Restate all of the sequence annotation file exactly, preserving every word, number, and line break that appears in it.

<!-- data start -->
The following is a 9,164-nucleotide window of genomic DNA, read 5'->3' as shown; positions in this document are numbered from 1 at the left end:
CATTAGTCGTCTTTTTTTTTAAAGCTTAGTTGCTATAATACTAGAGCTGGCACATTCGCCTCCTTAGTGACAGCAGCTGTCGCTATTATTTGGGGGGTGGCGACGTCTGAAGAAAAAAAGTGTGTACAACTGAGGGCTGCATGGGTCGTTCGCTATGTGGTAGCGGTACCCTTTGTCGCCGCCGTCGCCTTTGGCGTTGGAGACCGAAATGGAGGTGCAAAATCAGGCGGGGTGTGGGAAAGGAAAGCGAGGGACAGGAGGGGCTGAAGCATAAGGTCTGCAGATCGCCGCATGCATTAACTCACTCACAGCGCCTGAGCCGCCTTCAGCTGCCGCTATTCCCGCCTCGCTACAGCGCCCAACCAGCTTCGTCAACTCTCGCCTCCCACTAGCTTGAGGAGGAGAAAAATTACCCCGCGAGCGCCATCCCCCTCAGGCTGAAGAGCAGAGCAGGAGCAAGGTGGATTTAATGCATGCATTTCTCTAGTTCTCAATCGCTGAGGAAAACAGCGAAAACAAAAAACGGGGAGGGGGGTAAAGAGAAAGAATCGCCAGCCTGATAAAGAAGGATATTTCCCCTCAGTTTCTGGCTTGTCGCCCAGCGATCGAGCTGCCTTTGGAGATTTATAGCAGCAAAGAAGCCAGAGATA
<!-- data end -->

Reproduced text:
The following is a 9,164-nucleotide window of genomic DNA, read 5'->3' as shown; positions in this document are numbered from 1 at the left end:
CATTAGTCGTCTTTTTTTTTAAAGCTTAGTTGCTATAATACTAGAGCTGGCACATTCGCCTCCTTAGTGACAGCAGCTGTCGCTATTATTTGGGGGGTGGCGACGTCTGAAGAAAAAAAGTGTGTACAACTGAGGGCTGCATGGGTCGTTCGCTATGTGGTAGCGGTACCCTTTGTCGCCGCCGTCGCCTTTGGCGTTGGAGACCGAAATGGAGGTGCAAAATCAGGCGGGGTGTGGGAAAGGAAAGCGAGGGACAGGAGGGGCTGAAGCATAAGGTCTGCAGATCGCCGCATGCATTAACTCACTCACAGCGCCTGAGCCGCCTTCAGCTGCCGCTATTCCCGCCTCGCTACAGCGCCCAACCAGCTTCGTCAACTCTCGCCTCCCACTAGCTTGAGGAGGAGAAAAATTACCCCGCGAGCGCCATCCCCCTCAGGCTGAAGAGCAGAGCAGGAGCAAGGTGGATTTAATGCATGCATTTCTCTAGTTCTCAATCGCTGAGGAAAACAGCGAAAACAAAAAACGGGGAGGGGGGTAAAGAGAAAGAATCGCCAGCCTGATAAAGAAGGATATTTCCCCTCAGTTTCTGGCTTGTCGCCCAGCGATCGAGCTGCCTTTGGAGATTTATAGCAGCAAAGAAGCCAGAGATA